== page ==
If you do intend to watch all four seasons anyway, know that it does end with full closure. We also thought that Robert Knepper as “T-Bag” was a joy to watch all the way.
epguides.com | IMDb | TV.com |
Country: UK/Italy | Genre: Historical Drama | Seasons: 2 (2005-2007) | Status: Ended
Rome is set in the 1st century BC, during Ancient Rome‘s transition from Republic to Empire. The series begins with Julius Caesar‘s conquest of Gaul, and concludes with the death of Mark Antony and the rise of the first Emperor Augustus. The plots focus on two soldiers, Lucius Vorenus and Titus Pullo, who find their lives intertwined with key historical events.Wikipedia
If you haven’t seen this show yet, perhaps you’re wondering what kind of show it is. Is it an epic tale with great battles, blood and heroic accomplishments; kind of like Gladiator or perhaps Troy? Or is it more like a drama with betrayal, politics and personal problems like I, Claudius? Well, it’s more akin to the latter, although there are a few minor battles as well.
This is another show where we only watched one season. It’s beautifully filmed and looks expensive, there are a lot of recognizable names, and it seems to respect the historical facts that it portrays. It even surprised us with unrestrained nudity. You can put that magazine down now – you’re going to see the full monty in this one. Several times.
Yet, we couldn’t help but feel a little bored. We were hoping for a little more action and adventure instead of the politics, the arguing in the senate, the mother cunningly manipulating whenever she can, and marital quarrels. It’s especially a lost opportunity when it comes to the two soldiers, Lucius Vorenus and Titus Pullo, as they are certainly made of the right hero material.
Another thing that disappointed us slightly was that it didn’t quite feel epic enough. There’s indeed a big set piece with streets and a market place, but even then you barely see a few temples in the background. In the one season we saw, not once did we gasp in awe to a scenario like the ones we saw in Gladiator. Perhaps it’s a little unfair to compare a TV show to a blockbuster, but since this is about the Roman Empire, we were kind of expecting such imagery.
epguides.com | IMDb | TV.com |
Terminator: The Sarah Connor Chronicles
Country: USA | Genre: Science Fiction | Seasons: 2 (2008-2009) | Status: Canceled
Terminator: The Sarah Connor Chronicles is a spin-off from the Terminator series of films. It revolves around the lives of Sarah and John Connor, following the events of Terminator 2: Judgment Day.
The pilot episode is set in 1999 and introduces Sarah, her son John, and Cameron, a Terminator that has been re-programmed to protect John. They are being pursued by a Terminator, Cromartie, sent back through time to assassinate John and also by FBI Special Agent James Ellison. During the pilot, Sarah, John, and Cameron make a temporal leap to 2007. Cromartie suffers extensive damage while trying to kill them, but begins repairs to his endoskeleton and artificial flesh and continues his search for John in 2007.Wikipedia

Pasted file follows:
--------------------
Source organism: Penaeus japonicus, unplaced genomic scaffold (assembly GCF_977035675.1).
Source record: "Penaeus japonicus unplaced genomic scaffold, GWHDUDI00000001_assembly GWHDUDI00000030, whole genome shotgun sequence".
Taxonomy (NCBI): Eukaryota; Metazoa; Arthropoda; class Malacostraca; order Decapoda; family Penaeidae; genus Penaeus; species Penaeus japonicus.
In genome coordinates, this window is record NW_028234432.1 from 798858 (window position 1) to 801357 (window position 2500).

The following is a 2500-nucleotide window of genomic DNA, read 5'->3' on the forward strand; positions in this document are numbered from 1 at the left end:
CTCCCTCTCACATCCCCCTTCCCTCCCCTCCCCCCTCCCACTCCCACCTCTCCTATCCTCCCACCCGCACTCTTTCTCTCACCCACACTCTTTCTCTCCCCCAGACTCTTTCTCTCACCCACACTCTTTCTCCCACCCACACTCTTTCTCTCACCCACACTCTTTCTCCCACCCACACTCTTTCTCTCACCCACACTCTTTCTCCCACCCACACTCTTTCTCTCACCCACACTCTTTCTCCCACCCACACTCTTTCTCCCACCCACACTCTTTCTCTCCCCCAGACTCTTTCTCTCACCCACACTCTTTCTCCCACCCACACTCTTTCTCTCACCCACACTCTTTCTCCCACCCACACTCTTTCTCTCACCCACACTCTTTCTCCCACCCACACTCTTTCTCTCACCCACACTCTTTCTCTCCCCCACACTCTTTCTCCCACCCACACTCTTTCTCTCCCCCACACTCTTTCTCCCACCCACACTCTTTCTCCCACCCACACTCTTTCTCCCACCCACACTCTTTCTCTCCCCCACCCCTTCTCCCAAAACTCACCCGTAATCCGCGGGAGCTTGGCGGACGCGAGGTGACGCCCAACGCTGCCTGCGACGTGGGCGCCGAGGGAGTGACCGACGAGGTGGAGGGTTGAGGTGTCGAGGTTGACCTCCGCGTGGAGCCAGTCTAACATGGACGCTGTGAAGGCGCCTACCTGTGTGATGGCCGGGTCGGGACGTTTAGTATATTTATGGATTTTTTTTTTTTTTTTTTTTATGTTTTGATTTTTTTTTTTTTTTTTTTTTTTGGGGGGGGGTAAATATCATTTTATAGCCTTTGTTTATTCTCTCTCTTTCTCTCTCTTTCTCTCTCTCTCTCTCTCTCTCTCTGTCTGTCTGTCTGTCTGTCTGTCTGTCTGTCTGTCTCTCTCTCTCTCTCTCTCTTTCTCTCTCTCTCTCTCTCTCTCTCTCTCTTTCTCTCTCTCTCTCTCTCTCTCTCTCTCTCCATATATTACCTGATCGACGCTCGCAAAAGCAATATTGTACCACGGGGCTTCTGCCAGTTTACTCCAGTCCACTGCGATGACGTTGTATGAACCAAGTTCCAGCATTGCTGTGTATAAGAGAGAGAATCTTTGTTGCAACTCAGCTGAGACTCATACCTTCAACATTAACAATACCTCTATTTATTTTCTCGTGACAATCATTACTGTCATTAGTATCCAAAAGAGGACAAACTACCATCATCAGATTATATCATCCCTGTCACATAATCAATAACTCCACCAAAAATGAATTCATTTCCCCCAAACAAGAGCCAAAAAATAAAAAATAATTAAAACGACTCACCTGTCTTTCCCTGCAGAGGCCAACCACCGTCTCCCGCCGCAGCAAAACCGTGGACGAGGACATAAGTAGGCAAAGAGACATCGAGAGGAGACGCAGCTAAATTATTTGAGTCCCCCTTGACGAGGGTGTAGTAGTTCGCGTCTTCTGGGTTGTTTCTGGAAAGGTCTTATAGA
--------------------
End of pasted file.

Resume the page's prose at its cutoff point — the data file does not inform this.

The Terminators, the action and the effects are surprisingly true to the movies. The make-up is identical, the bad guys moves in the same way, they are just as threatening, murderous and fatal, and you even get to see the liquid Terminator type convincingly rendered with CGI. There’s also the trademark musical notes such as the down-sliding tone when a Terminator gets too close.
There’s a lot of running away, settling in a new place and trying to avoid getting noticed, then getting noticed anyway because of a sub plot. Some episodes have boring side stories that clearly feels like a filler, but just as you’re afraid that the action goes missing, a Terminator arrives and shakes things up a bit. The show really tries never to go stale.
The team we follow consists mainly of John and Sarah (of course) as well as a female “skeletal” Terminator (played by Summer Glau) and Derek Reese, a soldier sent back from the future. The actors all play well, but somehow I didn’t find John or Sarah convincing. In the second season, John gets a haircut and strangely that helps accepting him as a young John Connor.
I kept having problems accepting Lena Headey as Sarah Connor, however. She didn’t feel like the right type. To make matters even worse, they even had a supporting character at one point that was exactly the same type as Linda Hamilton from the movies: Sonya Walger. They should have cast her as Sarah Connor instead, but perhaps the actor was too busy playing Penelope in Lost.
epguides.com | IMDb | TV.com |
Waking the Dead
Country: UK | Genre: Crime/Drama | Seasons: 9 (2000-2011) | Status: Ended
Waking the Dead is a British police procedural crime drama series produced by the BBC featuring a fictional Cold Case Unit comprising CID police officers, a psychological profiler and a forensic scientist. Each story is split into two hour-long episodes.